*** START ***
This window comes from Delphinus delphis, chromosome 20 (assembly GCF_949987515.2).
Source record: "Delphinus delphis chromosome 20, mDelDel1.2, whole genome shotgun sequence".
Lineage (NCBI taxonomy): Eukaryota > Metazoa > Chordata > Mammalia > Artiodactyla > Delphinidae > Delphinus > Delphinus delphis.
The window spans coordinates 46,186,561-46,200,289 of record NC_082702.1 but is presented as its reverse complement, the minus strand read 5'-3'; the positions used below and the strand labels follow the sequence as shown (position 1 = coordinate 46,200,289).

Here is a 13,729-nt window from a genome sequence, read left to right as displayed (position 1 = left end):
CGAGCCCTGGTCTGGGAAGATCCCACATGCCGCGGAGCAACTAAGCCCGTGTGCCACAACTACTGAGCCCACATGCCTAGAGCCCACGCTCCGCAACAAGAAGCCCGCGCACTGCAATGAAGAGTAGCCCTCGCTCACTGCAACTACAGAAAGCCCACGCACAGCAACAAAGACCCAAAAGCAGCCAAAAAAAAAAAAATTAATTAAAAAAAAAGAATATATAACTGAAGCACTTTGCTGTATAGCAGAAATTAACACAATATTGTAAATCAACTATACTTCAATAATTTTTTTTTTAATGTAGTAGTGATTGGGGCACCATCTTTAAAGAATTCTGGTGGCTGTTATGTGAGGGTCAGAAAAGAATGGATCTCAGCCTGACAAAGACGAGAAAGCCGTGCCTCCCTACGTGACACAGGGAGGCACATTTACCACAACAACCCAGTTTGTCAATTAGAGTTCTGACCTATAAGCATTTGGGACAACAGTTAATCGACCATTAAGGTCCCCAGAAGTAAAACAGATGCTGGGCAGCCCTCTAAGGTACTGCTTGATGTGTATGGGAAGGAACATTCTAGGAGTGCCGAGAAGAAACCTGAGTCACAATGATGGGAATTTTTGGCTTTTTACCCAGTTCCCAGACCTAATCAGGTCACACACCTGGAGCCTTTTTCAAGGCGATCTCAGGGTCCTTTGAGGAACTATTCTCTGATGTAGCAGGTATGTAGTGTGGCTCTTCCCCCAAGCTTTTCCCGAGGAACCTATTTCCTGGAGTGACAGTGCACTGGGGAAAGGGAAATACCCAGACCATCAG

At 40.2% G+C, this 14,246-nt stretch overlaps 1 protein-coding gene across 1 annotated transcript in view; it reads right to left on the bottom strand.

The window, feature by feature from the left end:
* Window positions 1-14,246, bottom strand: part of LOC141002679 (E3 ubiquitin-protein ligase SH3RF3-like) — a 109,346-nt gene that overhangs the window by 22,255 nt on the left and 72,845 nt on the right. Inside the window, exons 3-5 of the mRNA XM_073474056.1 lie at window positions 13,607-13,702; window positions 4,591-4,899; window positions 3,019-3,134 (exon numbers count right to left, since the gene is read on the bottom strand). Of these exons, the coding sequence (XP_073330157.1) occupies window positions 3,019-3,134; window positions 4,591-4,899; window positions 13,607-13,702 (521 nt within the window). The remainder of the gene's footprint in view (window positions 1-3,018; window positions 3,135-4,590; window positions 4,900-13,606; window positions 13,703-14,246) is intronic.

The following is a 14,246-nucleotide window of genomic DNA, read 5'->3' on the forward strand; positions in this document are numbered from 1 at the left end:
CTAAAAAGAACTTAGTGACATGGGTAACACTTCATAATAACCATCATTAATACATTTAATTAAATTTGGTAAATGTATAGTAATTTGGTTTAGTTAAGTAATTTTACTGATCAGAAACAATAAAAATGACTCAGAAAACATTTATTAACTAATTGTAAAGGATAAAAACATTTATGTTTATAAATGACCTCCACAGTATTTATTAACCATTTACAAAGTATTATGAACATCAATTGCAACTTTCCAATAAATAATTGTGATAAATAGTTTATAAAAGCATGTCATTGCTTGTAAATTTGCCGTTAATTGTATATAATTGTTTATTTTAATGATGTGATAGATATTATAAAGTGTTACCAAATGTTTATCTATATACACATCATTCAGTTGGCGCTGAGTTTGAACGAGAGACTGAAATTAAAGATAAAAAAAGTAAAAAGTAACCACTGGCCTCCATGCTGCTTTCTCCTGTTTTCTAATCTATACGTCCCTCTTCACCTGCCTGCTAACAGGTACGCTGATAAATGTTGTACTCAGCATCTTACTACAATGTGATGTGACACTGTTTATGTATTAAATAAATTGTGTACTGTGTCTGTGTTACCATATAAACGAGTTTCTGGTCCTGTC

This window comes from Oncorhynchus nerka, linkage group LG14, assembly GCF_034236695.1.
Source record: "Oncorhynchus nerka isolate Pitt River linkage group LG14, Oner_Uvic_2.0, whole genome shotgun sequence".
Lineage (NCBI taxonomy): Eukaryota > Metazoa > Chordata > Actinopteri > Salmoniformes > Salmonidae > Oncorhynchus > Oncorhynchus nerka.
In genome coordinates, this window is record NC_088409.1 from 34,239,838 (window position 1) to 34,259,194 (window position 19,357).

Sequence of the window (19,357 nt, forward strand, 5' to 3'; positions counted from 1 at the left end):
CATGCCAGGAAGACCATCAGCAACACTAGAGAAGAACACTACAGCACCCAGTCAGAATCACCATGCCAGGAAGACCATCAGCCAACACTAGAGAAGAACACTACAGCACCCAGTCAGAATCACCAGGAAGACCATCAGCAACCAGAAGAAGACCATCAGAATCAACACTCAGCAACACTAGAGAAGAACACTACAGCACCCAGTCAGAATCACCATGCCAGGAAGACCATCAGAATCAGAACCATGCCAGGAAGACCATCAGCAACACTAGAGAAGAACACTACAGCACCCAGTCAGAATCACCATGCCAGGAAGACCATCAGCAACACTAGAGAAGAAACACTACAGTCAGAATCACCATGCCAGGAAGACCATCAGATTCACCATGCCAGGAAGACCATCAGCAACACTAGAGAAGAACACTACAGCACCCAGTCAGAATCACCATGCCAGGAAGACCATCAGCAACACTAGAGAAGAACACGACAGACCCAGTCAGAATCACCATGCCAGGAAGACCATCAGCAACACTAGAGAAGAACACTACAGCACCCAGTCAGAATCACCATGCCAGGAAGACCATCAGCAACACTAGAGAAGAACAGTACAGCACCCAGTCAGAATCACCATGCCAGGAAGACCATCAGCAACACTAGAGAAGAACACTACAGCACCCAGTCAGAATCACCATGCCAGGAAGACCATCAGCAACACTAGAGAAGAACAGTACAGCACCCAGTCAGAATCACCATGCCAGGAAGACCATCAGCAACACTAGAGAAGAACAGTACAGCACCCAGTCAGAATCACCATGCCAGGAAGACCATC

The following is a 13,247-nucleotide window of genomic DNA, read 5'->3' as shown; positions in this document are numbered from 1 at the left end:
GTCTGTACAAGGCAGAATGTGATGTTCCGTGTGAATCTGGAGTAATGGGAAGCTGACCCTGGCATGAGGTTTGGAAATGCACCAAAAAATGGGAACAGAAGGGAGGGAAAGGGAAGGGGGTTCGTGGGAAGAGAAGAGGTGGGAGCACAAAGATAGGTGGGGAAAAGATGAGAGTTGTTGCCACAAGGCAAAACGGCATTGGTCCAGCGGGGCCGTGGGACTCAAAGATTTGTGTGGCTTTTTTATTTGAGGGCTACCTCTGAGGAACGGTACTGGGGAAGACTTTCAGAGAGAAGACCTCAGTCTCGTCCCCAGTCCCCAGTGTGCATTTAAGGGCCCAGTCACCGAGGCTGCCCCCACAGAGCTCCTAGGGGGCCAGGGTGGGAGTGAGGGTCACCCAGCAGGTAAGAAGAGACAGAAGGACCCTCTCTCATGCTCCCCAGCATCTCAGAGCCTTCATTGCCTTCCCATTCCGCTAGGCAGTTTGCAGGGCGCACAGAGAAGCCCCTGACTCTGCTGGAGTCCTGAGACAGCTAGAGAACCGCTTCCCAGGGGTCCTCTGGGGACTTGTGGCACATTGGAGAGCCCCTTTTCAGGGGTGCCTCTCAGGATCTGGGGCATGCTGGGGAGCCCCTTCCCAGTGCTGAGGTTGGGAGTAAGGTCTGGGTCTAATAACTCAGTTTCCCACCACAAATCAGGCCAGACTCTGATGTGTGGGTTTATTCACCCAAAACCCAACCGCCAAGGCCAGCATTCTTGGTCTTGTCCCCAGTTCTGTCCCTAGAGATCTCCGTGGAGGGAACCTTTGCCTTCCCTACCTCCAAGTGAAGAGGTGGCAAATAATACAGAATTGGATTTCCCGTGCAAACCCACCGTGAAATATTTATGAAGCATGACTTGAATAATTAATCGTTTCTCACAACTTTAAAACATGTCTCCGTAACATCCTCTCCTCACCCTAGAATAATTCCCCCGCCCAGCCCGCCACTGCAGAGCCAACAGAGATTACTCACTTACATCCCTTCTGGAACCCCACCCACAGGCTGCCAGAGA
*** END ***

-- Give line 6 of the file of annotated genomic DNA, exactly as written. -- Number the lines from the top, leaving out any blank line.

CGAGCCCTGGTCTGGGAAGATCCCACATGCCGCGGAGCAACTAAGCCCGTGTGCCACAACTACTGAGCCCACATGCCTAGAGCCCACGCTCCGCAACAAGAAGCCCGCGCACTGCAATGAAGAGTAGCCCTCGCTCACTGCAACTACAGAAAGCCCACGCACAGCAACAAAGACCCAAAAGCAGCCAAAAAAAAAAAAATTAATTAAAAAAAAAGAATATATAACTGAAGCACTTTGCTGTATAGCAGAAATTAACACAATATTGTAAATCAACTATACTTCAATAATTTTTTTTTTAATGTAGTAGTGATTGGGGCACCATCTTTAAAGAATTCTGGTGGCTGTTATGTGAGGGTCAGAAAAGAATGGATCTCAGCCTGACAAAGACGAGAAAGCCGTGCCTCCCTACGTGACACAGGGAGGCACATTTACCACAACAACCCAGTTTGTCAATTAGAGTTCTGACCTATAAGCATTTGGGACAACAGTTAATCGACCATTAAGGTCCCCAGAAGTAAAACAGATGCTGGGCAGCCCTCTAAGGTACTGCTTGATGTGTATGGGAAGGAACATTCTAGGAGTGCCGAGAAGAAACCTGAGTCACAATGATGGGAATTTTTGGCTTTTTACCCAGTTCCCAGACCTAATCAGGTCACACACCTGGAGCCTTTTTCAAGGCGATCTCAGGGTCCTTTGAGGAACTATTCTCTGATGTAGCAGGTATGTAGTGTGGCTCTTCCCCCAAGCTTTTCCCGAGGAACCTATTTCCTGGAGTGACAGTGCACTGGGGAAAGGGAAATACCCAGACCATCAG